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Title: The effect of organisational absorptive capacity on business intelligence systems efficiency and organisational efficiency
Authors: Al-Eisawi, D
Serrano, A
Koulouri, T
Keywords: absorptive capacity (ACAP);business intelligence (BI);structural equation modelling (SEM);partial least squares (PLS);organisational efficiency;measures
Issue Date: 5-Nov-2020
Publisher: Emerald Publishing
Citation: Al-Eisawi, D., Serrano, A. and Koulouri, T. (2021) 'The effect of organisational absorptive capacity on business intelligence systems efficiency and organisational efficiency', Industrial Management & Data Systems, 121 (2), pp. 519 - 544. doi: 10.1108/IMDS-02-2020-0120.
Abstract: Purpose: Business intelligence (BI) systems (i.e. technology and procedures that transform raw data into useful information for managers to enable them to make better and faster decisions) have enormous potential to improve organisational efficiency. However, given the high expenditure involved in the deployment of these systems, the factors that will enable their successful integration should be thoroughly considered and assessed before these systems are adopted. Absorptive capacity (ACAP) is the ability of organisations to gather, absorb and strategically influence new external information, and as such, there is a strong theoretical connection between ACAP and BI systems. This research aims to empirically investigate the relationship between the dimensions underpinning ACAP (i.e. acquisition, assimilation, transformation and exploitation) and whether and how they affect the efficiency of BI systems, which, in turn, can enhance organisational efficiency. Design/methodology/approach: This study formulates five hypotheses addressing the effect of ACAP dimensions on BI systems efficiency and the effect of BI systems efficiency on organisational efficiency. It synthesises previous qualitative work and current research to derive sets of measures for each of the key constructs of the study. It follows a quantitative methodology, which involves the collection of survey data from senior managers in the telecommunications industry and the analysis of the data using partial least squares – structural equation modelling (PLS-SEM). Findings: The results of the analysis confirmed the validity of the constructs and proposed measures and supported all five hypotheses suggesting a strong positive relationship between the ACAP dimensions, acquisition, assimilation, transformation and exploitation and the efficiency of BI systems and a strong effect of BI systems efficiency on organisational efficiency. Practical implications: The study offers a comprehensive model of ACAP and BI systems efficiency. The set of measures that underpin these constructs could help researchers understand how ACAP dimensions are practically implemented and could contribute to their efforts to develop ACAP measurement instruments. At the same time, the model can help managers assess the readiness of their firms to adopt BI systems and identify which areas should be further developed, before committing to the substantial financial investment associated with BI systems. It also provides a set of practical solutions that could be implemented to enable a more robust ACAP and support a better integration of BI systems. Originality/value: Following an empirical approach, this study refines one’s theoretical and practical understanding of ACAP as an organisational dynamic capability and its dimensions; it provides an account on how each dimension affects different aspects of BI systems efficiency, which, in turn, may contribute to the improvement of organisational efficiency. Moreover, the study reframes ACAP measures as a set of requirements that can be practically assessed and followed before attempting to purchase BI systems.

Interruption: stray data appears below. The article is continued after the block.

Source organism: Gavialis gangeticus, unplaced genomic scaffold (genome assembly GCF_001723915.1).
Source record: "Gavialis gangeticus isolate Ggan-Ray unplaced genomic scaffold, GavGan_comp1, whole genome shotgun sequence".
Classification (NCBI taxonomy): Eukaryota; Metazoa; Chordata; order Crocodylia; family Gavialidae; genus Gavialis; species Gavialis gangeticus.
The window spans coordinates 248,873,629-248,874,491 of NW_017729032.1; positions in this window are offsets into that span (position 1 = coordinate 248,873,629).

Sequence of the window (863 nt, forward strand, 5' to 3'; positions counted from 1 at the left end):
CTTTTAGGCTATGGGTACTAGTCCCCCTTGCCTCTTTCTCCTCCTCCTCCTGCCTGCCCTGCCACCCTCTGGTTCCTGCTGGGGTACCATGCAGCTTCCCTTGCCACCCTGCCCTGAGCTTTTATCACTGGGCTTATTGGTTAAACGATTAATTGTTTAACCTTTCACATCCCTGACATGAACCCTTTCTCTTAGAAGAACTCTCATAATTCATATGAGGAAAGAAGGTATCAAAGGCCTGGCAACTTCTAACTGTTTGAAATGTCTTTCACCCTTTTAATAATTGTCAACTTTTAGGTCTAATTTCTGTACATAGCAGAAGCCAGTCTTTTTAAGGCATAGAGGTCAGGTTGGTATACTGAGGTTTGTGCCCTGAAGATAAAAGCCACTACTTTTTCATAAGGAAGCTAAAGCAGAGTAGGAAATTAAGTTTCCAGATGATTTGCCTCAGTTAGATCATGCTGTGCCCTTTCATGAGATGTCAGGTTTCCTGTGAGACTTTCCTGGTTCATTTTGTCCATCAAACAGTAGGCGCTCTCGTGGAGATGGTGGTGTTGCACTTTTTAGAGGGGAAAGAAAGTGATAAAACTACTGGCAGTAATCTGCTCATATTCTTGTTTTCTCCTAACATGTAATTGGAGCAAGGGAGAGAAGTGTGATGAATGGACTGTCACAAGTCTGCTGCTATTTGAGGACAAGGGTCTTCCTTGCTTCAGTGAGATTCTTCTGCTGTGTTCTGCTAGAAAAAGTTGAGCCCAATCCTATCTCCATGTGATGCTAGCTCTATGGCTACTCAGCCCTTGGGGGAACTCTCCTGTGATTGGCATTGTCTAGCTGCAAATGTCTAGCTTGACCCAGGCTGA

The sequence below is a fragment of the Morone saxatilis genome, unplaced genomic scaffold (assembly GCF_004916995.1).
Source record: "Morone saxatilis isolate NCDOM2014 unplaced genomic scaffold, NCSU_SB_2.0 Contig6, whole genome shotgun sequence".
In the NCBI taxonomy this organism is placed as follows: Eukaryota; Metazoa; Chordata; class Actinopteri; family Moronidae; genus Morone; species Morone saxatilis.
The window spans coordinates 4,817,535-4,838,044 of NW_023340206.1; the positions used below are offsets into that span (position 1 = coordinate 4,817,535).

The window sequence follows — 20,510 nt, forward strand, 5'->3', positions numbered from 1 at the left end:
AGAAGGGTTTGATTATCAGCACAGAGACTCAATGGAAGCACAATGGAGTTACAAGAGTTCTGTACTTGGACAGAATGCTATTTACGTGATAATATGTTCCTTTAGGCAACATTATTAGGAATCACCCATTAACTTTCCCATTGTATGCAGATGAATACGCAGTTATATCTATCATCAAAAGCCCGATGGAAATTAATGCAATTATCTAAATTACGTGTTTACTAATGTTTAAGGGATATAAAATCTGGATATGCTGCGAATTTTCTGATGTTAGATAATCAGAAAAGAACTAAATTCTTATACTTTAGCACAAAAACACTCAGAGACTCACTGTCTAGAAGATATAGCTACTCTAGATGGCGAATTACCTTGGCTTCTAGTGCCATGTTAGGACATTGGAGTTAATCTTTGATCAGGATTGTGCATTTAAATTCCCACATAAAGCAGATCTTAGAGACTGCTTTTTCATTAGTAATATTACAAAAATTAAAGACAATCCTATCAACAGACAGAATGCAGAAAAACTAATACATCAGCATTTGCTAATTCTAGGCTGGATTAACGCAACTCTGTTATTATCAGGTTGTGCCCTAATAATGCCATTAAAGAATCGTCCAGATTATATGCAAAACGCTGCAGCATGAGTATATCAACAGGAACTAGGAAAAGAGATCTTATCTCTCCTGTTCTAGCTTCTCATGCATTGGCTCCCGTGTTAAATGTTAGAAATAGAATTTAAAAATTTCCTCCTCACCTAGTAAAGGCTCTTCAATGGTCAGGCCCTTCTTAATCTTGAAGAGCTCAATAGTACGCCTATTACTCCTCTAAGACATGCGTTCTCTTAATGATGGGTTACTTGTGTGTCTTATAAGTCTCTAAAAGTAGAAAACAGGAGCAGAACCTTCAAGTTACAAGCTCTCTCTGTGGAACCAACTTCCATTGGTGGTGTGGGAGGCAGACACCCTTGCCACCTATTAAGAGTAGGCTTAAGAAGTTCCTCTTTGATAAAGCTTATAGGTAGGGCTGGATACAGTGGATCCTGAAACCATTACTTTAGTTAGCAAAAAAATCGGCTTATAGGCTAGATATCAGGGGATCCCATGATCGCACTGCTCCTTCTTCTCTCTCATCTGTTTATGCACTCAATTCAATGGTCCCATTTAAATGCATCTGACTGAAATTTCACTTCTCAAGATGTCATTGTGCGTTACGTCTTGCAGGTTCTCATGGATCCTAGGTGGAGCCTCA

ISSN: 0263-5577
Appears in Collections:Dept of Computer Science Research Papers

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